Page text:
I woke this morning 2 hours before I needed to be up to let my wife’s caregiver in. That’s been happening more and more lately. I don’t know why, but usually, I don’t mind it. It’s quiet in the house. As I sat up I heard the sound of rain on the sheet metal covering where the swamp coolers used to be.
Unfortunately, this morning, as soon as she saw me sit up, my wife asked for a pain pill through quiet tears. I gave it to her then moved to the front of the house to heat a cup of coffee and water the plants. The last part of that routine is to open the front curtains. This morning I sat and watched the rain come down as now it was loud enough that I could hear it on the roof.
Over the rain, I could hear my wife crying from the bedroom at the other end of the house. I laid down beside her, my body on the bed and my backside on her power chair that was conveniently parked up against the bed. I held her and prayed
for her. Every time I thought she was drifting off to sleep, I could hear the rain. I opened the curtain a crack to let some light in as the sun began to rise over the mountains behind the house so that I could read the medication bottles. Finally, I gave her the rest of her morning medication as the rain stopped and she pulled down her sleep mask and drifted off to a noisy sleep.
I’m alone again as I pray that God and the meds will help her rest. Ahh, the sounds of rain come back. And when it’s not raining, I can hear the finches outside wake up and the wind is blowing the raindrops from the pine tree outside my window onto the house. So, I still have the rain.
We love the rain. I think about my daughter driving an ambulance in it. But her dad’s harping when she was learning to drive and her awareness of the importance of what she’s doing keeps her careful. When we lived in the Midwest, we would sit on our porch and watch the rain. Here, I would push the motorcycle out of the carport and set out the chaise lounges and we would lay under the cover of the carport and watch the rain until we got too cold or one of us fell asleep.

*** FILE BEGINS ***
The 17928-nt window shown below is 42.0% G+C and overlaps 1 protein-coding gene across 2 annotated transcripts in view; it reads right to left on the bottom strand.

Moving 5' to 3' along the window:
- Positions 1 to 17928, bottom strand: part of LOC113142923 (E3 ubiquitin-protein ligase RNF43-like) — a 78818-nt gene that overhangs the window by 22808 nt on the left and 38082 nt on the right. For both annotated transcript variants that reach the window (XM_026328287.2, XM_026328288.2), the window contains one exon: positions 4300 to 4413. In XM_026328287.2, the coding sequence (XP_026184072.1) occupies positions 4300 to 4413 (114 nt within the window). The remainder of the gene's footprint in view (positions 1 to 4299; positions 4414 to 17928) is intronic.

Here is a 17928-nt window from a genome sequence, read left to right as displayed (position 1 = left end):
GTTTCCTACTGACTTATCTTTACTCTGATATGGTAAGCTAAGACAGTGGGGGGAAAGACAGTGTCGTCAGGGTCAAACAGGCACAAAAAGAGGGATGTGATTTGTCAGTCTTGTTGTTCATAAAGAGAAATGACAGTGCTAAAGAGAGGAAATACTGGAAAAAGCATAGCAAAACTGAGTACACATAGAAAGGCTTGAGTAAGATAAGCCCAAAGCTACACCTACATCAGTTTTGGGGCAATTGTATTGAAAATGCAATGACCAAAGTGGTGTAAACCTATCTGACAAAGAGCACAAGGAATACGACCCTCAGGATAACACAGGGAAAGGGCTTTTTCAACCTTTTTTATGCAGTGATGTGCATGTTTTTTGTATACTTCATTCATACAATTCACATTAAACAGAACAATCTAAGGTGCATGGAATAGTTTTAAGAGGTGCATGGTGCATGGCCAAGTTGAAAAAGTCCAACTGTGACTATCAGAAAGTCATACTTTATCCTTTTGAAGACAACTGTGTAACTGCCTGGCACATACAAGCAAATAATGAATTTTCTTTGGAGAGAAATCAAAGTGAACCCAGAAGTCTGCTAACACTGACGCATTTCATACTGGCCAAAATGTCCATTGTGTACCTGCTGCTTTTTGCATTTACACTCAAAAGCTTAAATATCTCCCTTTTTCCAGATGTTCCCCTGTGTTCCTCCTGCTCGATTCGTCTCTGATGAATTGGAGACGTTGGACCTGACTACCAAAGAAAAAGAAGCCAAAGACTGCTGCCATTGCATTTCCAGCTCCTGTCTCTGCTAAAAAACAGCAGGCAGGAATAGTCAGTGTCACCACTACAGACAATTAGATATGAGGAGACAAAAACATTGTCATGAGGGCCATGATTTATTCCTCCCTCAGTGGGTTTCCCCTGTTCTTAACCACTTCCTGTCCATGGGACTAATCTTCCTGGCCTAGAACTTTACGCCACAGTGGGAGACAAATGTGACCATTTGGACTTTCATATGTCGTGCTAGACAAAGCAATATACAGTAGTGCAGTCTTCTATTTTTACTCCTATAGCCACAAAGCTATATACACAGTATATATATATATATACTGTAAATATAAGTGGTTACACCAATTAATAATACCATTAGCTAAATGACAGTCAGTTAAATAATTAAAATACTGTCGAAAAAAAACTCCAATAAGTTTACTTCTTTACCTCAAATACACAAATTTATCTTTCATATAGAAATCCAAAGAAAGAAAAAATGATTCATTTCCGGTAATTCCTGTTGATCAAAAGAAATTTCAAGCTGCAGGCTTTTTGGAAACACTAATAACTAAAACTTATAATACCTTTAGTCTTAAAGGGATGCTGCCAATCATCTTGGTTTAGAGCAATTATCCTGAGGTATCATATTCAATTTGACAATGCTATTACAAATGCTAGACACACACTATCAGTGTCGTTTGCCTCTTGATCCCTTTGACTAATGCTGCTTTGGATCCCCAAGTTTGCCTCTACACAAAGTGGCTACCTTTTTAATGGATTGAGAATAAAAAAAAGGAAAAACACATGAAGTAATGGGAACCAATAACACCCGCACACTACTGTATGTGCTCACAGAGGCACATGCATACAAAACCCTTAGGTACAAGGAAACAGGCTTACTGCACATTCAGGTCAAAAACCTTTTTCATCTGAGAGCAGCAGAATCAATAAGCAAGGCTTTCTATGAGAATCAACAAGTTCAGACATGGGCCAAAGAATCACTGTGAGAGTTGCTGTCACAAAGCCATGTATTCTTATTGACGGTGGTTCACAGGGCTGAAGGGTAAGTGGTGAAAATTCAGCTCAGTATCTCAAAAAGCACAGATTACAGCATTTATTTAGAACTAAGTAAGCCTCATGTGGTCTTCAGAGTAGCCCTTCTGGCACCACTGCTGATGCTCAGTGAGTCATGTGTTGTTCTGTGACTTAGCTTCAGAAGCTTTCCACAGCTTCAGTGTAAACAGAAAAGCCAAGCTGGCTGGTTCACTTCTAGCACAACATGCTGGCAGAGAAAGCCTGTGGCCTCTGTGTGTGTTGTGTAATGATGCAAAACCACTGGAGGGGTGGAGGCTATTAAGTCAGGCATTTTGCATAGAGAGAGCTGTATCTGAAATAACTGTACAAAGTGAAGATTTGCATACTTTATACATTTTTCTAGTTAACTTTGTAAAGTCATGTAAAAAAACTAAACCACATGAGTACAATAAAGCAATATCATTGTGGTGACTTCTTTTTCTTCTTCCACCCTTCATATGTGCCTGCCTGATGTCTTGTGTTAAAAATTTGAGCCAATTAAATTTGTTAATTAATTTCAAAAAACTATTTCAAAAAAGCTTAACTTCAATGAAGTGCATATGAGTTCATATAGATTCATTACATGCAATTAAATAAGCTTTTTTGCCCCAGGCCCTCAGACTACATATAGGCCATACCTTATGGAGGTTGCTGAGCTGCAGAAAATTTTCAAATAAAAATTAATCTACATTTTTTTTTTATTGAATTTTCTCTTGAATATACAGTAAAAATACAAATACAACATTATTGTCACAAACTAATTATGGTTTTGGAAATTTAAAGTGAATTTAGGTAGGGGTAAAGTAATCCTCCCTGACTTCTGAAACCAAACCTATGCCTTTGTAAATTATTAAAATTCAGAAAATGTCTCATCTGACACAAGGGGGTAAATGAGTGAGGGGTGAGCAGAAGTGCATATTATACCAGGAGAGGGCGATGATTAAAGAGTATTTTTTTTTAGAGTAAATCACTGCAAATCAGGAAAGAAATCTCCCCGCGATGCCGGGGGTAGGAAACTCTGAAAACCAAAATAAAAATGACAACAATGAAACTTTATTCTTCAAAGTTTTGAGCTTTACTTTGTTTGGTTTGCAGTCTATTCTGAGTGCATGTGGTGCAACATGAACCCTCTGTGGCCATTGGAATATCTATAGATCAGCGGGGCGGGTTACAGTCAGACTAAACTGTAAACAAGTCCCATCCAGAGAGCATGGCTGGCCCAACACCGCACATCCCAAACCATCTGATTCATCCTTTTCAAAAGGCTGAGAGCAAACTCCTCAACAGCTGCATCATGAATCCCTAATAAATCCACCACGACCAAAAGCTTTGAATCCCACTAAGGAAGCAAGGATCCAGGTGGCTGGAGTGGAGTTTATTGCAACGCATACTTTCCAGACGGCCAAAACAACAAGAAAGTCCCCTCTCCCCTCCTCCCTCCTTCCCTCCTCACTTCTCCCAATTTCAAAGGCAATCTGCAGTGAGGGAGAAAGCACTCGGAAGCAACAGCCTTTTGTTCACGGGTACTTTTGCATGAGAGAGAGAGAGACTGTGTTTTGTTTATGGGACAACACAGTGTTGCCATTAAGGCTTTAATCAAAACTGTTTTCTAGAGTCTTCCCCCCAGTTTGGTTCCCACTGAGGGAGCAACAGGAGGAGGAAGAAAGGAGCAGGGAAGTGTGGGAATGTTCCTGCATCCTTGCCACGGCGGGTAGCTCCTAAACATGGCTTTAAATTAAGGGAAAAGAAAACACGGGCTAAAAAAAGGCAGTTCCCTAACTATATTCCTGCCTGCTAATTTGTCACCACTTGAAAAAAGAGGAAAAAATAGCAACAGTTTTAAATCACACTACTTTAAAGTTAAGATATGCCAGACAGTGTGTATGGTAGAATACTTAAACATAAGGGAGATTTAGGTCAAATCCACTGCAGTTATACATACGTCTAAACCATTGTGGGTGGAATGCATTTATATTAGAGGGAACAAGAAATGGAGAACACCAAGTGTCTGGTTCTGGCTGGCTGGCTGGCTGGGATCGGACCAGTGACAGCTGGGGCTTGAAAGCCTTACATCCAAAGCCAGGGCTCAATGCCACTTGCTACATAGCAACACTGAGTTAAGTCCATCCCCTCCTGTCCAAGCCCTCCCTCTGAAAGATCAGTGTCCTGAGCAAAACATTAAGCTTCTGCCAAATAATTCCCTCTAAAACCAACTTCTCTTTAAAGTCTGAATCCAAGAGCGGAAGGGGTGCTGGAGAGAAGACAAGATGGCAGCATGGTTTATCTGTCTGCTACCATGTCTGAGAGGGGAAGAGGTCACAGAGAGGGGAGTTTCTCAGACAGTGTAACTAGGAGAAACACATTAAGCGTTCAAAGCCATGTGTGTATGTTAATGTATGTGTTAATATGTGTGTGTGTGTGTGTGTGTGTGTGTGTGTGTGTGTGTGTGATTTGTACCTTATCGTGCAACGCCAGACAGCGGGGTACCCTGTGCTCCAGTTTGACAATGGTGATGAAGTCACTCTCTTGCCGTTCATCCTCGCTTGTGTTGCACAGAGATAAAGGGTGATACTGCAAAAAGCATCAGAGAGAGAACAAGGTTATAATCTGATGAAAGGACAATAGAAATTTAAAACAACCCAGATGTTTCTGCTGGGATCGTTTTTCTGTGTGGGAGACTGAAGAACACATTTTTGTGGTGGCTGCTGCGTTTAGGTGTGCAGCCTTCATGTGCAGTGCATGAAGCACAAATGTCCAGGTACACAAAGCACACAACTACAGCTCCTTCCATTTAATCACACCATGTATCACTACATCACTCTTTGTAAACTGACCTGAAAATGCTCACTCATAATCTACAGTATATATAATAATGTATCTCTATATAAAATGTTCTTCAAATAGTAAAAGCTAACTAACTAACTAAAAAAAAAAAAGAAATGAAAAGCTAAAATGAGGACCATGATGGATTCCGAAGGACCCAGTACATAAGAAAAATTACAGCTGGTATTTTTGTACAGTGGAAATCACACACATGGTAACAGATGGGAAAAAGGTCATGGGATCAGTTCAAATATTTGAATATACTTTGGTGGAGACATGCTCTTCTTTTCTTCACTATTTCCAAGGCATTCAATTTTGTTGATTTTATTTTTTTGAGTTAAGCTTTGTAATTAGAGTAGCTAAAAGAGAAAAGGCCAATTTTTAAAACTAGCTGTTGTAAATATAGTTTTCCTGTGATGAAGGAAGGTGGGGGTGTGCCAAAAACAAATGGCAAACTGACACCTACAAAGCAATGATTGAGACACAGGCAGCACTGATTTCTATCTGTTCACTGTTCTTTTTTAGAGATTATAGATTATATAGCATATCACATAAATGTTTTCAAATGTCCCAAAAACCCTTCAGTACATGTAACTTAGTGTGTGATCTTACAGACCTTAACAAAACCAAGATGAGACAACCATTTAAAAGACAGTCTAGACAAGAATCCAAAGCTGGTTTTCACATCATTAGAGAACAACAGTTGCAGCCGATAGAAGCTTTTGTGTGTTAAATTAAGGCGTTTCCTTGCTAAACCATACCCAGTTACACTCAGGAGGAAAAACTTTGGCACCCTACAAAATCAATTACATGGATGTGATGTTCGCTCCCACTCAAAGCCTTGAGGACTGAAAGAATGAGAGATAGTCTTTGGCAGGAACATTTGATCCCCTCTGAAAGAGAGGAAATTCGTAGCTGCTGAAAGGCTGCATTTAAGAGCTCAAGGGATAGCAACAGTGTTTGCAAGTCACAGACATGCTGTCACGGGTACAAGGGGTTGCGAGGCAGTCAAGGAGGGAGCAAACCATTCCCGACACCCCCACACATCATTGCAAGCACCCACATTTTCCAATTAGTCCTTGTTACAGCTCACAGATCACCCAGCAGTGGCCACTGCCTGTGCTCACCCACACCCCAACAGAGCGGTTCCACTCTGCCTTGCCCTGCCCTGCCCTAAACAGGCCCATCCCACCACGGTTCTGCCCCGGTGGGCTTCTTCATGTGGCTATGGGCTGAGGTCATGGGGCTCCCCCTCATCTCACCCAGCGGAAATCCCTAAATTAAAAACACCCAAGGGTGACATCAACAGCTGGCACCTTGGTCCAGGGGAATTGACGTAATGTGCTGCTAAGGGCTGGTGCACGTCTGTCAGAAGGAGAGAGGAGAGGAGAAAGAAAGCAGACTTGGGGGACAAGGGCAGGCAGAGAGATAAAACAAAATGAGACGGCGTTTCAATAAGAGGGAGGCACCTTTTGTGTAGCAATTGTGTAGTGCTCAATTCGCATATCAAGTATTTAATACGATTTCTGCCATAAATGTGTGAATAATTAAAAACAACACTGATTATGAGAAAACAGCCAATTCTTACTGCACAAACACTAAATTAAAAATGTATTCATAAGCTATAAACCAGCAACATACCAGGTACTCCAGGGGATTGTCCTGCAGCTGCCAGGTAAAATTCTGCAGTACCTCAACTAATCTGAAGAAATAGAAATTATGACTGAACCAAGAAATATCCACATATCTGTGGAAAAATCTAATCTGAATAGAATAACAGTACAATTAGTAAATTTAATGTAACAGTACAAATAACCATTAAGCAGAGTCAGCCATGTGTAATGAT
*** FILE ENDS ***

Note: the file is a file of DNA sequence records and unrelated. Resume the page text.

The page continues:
Rain means many things to many people. For much of the world, it means food. In the high deserts of northwest Arizona, it means flooding, and weeds that will be fuel for fire come summer. I’d much rather maintain a Midwest lawn than desert weeds. But whatever it means to people, rain is universal. It’s cleansing (don’t look at my car now). It brings life, even if that’s weeds. Much of Matthew chapter 5 as Jesus is just getting cranked up in what we call the Sermon on the Mount, is talking about attitude. Verses 43 through 45 could be interpreted as saying, get along, we’re all in this together.
Whether you have the luxury of just listening to the rain or you have to drive an ambulance in it or whatever else it means to you, let it be a reminder. Rain is universal. It falls on all of us. Like many of life’s challenges, nobody is immune. By nature, we are self-centered (our brains naturally are focused on our agendas and issues and struggles). But let the rain remind you that we are all indeed in this together and a little awareness of your neighbors and the compassion to go with it, will go a long way.